There are a lot of things you are forced to accept when someone dies.
One of the more confounding things is that other people will mourn differently. Most of them in their own quiet way, not able to share their experience of the loss with you. Perhaps because they are afraid to, or they don’t know how. When we grieve, we learn about ourselves. Though grief is brought on by the loss of someone else, when you are thrust into grief, you spend a lot of time trying to comprehend your own reaction to it.
There is a park that I drive past often, my husband and I used to run there, we’d take the dog to the lake, we’d photograph prairie plants. It’s a vast park with woodland and prairie trails, and it lies along a scenic, but busy country highway.
I remember several years ago noticing a dead tree that stood on its own, near the road. It punctuated the top of the hill as you drove past the park, it was such a lovely silhouette. I told my husband that I wanted to photograph it. It was one of those things you say, but never do. It would have been hard to photograph, it would have to be done from the road, there wasn’t really a good place to stop, it was dangerous, last year a cyclist was hit and killed. And really, I have always thought, not everything has to become a photo, right? Some things should just be experienced.
Well, one day we came over the crest of the hill and the tree was gone. It had crumbled, or fallen, perhaps taken down in a storm. As we zipped past (going at least 55mph, as is the posted speed limit), I could see the remnants, how the tree had fallen, on its natural way to decomposition. On this busy commuter road, probably no other soul even noticed. But I have often wondered, did anyone else notice?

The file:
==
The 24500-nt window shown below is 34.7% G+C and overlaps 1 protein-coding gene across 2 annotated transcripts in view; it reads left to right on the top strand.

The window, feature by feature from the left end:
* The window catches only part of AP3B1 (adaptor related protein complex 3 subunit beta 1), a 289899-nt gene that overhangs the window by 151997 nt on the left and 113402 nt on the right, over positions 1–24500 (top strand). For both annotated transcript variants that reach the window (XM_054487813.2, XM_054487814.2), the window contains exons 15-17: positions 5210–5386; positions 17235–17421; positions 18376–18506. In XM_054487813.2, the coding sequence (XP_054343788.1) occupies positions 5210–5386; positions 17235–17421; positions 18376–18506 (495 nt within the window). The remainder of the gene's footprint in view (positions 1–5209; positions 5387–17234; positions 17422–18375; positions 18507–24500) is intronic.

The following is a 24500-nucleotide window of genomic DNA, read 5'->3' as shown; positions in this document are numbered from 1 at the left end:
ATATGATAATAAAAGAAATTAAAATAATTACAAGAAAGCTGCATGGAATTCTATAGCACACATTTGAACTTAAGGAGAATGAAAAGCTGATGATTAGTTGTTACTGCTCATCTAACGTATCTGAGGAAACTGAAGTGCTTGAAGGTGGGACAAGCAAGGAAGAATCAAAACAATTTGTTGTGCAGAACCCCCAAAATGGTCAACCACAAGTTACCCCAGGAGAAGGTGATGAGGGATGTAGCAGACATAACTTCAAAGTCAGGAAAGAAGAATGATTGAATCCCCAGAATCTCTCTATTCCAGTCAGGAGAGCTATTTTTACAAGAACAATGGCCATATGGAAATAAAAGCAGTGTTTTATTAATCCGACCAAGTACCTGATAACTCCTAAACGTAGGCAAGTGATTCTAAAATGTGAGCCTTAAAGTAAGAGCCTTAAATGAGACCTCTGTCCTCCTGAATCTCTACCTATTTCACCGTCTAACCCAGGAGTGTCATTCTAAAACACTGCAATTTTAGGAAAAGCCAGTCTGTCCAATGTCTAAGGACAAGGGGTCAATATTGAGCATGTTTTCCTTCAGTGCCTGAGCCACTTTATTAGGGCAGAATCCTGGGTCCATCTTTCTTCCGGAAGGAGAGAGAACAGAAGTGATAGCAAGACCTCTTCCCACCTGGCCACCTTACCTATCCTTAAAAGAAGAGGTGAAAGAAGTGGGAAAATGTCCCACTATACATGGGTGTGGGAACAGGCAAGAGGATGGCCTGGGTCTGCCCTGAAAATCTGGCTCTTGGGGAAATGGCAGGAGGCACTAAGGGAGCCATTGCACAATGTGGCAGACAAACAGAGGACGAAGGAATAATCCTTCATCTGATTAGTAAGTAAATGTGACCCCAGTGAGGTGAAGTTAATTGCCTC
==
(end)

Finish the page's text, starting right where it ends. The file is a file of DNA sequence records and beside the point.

I noticed. Every time I drove past the park, it bothered me! I mourned it, the old landscape. The striking view, that was once worthy of a snapshot, had lost its star performer. This singular element gave the whole scene meaning, tied everything together. Like my life. My marriage, my partnership. The Fred, of Fred and Ginger, gone.
That is one of my greatest anxieties now. The worry, and frustration, that I am the only one who remembers there was once a beautiful and unique tree, completing the hillside, completing the picture of our life. The other commuters continue on, busy with their lives, too consumed with their own comfort to stop and take note of a landscape forever changed. But that is an assumption. And I hope it’s wrong.
I know he wasn’t “everything” to “everyone”. But he was everything to me. And his death has altered me, my view, and viewpoint. And even though I have slowly gotten used to the landscape at the park, I have accepted its softer silhouette, I will never be able to look at it without feeling the absence of the tree, without missing what once was.
And those who knew him, I can only hope that they too will remember him, that he will forever be a part of the landscape of their lives, even in his absence. They probably don’t realize that every time they mention him, or mention their grief, it’s a treasure to me, it helps diffuse the burden, the weight, the worry that I am the only one working on the scrapbook, desperately trying to keep the pieces together, every single story, every memory, like dots of ink on paper, building to create the complete picture, a snapshot of a life once lived.